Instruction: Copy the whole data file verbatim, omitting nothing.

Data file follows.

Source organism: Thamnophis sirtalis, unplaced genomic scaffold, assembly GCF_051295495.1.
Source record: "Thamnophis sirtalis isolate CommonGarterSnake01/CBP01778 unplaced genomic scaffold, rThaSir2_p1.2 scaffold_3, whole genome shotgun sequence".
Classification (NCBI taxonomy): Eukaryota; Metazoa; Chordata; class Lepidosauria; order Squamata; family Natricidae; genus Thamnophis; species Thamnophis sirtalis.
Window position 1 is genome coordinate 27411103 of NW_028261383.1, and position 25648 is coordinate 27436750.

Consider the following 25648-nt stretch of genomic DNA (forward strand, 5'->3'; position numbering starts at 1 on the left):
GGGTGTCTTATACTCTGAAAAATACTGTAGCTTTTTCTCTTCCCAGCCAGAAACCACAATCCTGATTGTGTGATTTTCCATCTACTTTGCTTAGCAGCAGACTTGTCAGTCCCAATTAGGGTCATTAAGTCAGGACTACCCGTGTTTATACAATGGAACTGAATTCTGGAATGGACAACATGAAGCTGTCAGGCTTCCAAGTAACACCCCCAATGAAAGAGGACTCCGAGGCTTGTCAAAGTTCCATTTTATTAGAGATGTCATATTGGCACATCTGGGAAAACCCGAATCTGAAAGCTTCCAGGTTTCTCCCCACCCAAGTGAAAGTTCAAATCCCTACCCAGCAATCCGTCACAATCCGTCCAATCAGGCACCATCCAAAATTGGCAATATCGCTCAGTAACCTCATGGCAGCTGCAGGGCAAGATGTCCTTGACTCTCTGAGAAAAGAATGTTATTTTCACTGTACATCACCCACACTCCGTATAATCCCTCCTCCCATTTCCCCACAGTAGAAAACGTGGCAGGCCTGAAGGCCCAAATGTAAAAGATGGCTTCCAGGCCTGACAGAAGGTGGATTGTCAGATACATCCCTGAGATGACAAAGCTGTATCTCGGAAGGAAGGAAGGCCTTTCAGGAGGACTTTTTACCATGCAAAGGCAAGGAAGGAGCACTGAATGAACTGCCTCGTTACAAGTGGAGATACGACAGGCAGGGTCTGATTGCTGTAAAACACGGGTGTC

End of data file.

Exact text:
Source organism: Thamnophis sirtalis, unplaced genomic scaffold, assembly GCF_051295495.1.
Source record: "Thamnophis sirtalis isolate CommonGarterSnake01/CBP01778 unplaced genomic scaffold, rThaSir2_p1.2 scaffold_3, whole genome shotgun sequence".
Classification (NCBI taxonomy): Eukaryota; Metazoa; Chordata; class Lepidosauria; order Squamata; family Natricidae; genus Thamnophis; species Thamnophis sirtalis.
Window position 1 is genome coordinate 27411103 of NW_028261383.1, and position 25648 is coordinate 27436750.

Consider the following 25648-nt stretch of genomic DNA (forward strand, 5'->3'; position numbering starts at 1 on the left):
GGGTGTCTTATACTCTGAAAAATACTGTAGCTTTTTCTCTTCCCAGCCAGAAACCACAATCCTGATTGTGTGATTTTCCATCTACTTTGCTTAGCAGCAGACTTGTCAGTCCCAATTAGGGTCATTAAGTCAGGACTACCCGTGTTTATACAATGGAACTGAATTCTGGAATGGACAACATGAAGCTGTCAGGCTTCCAAGTAACACCCCCAATGAAAGAGGACTCCGAGGCTTGTCAAAGTTCCATTTTATTAGAGATGTCATATTGGCACATCTGGGAAAACCCGAATCTGAAAGCTTCCAGGTTTCTCCCCACCCAAGTGAAAGTTCAAATCCCTACCCAGCAATCCGTCACAATCCGTCCAATCAGGCACCATCCAAAATTGGCAATATCGCTCAGTAACCTCATGGCAGCTGCAGGGCAAGATGTCCTTGACTCTCTGAGAAAAGAATGTTATTTTCACTGTACATCACCCACACTCCGTATAATCCCTCCTCCCATTTCCCCACAGTAGAAAACGTGGCAGGCCTGAAGGCCCAAATGTAAAAGATGGCTTCCAGGCCTGACAGAAGGTGGATTGTCAGATACATCCCTGAGATGACAAAGCTGTATCTCGGAAGGAAGGAAGGCCTTTCAGGAGGACTTTTTACCATGCAAAGGCAAGGAAGGAGCACTGAATGAACTGCCTCGTTACAAGTGGAGATACGACAGGCAGGGTCTGATTGCTGTAAAACACGGGTGTC